Woodston

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When Catherine Moreland married Henry Tilney, she was sure the seemingly cosy Woodston parsonage could not harbour any secrets such as she had imagined to lurk at Northanger Abbey.

It is not long, however, before Catherine finds there may be more skeletons in Woodston’s closets than she could ever wish for to occupy her imagination! Meanwhile, determined to become a perfect wife, Catherine gets herself into one scrape after another, and it is not long before she gives up hope of ever gaining Henry’s respect! When temptation visits Woodston in the form of a charismatic drawing instructor, all seems lost and Henry and Catherine seem parted forever. Will Catherine be able to uncover the secrets which haunt Woodston and save her marriage?

Many of Northanger Abbey’s beloved characters, including the rapacious Captain Frederick Tilney, the dour General Tilney, Henry’s much loved sister Eleanor, and the despicable flirt, Isabella Thorpe, make appearances in the novel, bringing to the tale the feel of a real sequel to the stories which were begun in Austen’s novel.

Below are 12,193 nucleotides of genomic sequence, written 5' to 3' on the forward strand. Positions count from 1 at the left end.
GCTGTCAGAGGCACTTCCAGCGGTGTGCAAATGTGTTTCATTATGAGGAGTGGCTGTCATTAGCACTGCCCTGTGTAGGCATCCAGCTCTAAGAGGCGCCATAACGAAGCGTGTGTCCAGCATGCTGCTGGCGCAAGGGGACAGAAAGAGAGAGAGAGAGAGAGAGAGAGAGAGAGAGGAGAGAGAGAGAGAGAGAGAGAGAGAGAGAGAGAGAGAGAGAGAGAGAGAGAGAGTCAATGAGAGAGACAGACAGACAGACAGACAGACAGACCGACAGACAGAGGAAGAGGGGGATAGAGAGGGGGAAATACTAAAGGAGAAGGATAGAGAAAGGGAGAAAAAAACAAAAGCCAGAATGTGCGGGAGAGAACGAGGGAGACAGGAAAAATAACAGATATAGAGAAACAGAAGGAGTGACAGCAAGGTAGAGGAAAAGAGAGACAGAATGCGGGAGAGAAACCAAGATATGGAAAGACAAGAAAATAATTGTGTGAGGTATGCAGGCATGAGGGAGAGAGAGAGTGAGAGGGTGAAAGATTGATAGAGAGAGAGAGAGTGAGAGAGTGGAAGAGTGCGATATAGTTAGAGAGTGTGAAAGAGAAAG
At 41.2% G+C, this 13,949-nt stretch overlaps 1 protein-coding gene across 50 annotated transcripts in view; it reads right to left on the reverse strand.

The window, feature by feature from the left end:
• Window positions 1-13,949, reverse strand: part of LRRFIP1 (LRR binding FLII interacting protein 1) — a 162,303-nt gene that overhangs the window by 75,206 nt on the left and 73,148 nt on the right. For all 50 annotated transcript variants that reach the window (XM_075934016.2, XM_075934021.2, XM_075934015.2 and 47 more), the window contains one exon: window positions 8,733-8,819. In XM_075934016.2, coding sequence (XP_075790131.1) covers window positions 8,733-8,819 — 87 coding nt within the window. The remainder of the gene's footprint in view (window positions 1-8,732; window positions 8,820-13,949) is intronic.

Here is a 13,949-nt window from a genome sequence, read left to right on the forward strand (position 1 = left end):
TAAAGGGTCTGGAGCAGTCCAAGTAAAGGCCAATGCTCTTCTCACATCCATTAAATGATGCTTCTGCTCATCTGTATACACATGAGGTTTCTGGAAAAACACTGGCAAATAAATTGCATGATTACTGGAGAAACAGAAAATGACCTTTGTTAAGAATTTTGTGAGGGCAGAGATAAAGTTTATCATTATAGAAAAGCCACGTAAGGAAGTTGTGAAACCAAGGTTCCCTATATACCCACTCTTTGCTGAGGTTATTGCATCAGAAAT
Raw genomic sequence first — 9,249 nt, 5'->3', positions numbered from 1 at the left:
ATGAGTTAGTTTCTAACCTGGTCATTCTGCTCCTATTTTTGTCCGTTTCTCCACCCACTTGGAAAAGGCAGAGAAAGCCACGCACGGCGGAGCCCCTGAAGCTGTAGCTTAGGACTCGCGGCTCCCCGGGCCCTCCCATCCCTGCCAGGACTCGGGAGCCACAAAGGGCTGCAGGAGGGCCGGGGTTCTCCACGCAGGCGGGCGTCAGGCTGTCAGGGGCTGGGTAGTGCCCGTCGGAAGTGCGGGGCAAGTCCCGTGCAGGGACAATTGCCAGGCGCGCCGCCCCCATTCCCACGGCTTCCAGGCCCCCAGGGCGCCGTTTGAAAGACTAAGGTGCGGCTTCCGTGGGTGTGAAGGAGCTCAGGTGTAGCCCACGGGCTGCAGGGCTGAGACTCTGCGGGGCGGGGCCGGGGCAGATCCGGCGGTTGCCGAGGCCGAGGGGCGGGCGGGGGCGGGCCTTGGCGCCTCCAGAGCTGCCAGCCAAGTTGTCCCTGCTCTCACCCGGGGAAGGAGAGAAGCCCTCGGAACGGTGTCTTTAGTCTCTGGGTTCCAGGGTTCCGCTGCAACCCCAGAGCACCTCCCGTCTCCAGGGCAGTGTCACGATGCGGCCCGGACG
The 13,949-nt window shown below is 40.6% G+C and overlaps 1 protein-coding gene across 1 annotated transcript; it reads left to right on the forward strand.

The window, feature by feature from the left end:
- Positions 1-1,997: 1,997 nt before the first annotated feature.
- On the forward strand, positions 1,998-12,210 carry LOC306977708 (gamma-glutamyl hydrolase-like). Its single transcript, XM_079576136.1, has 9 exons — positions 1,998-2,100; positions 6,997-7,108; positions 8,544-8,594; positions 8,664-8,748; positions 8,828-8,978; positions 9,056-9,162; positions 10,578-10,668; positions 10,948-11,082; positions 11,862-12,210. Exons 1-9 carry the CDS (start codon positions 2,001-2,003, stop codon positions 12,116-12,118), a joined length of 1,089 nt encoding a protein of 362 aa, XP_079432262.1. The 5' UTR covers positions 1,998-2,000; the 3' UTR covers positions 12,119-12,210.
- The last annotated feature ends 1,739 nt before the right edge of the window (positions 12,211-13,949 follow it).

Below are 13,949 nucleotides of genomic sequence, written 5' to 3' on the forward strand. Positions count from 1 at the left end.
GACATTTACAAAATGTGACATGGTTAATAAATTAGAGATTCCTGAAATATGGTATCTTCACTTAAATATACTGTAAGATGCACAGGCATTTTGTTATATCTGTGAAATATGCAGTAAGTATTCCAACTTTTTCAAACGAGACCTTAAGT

The loss of her mother and the remarriage of her father have had a sobering effect on Miss Charlotte Milton. Charlotte readily accepts an invitation to spend the summer with her cousin at Delford, the home of her cousin’s guardian, where she hopes to deal with her sorrow and remove herself from a difficult situation at home. But almost as soon as she meets Sir Benedict Markham, sparks fly, and she finds herself wondering if spending the summer in his home is not exchanging one difficult situation for another!

Sir Benedict Markham takes his role as a guardian seriously, but past experience has made him cynical about love. His ward is bright, volatile and somewhat shallow, but when her cousin comes to visit, he discovers that Miss Charlotte Milton is a very different matter! She intrigues him, even as she infuriates him.

When Charlotte’s cousin is led astray, into the arms of a titled fortune hunter, can Charlotte convince Sir Benedict that scandal is imminent? Will Charlotte’s dislike of Sir Benedict prevent her from seeing the truth of her own feelings? And will Sir Benedict resolve his feelings about the past, before he can look to a future with Charlotte?


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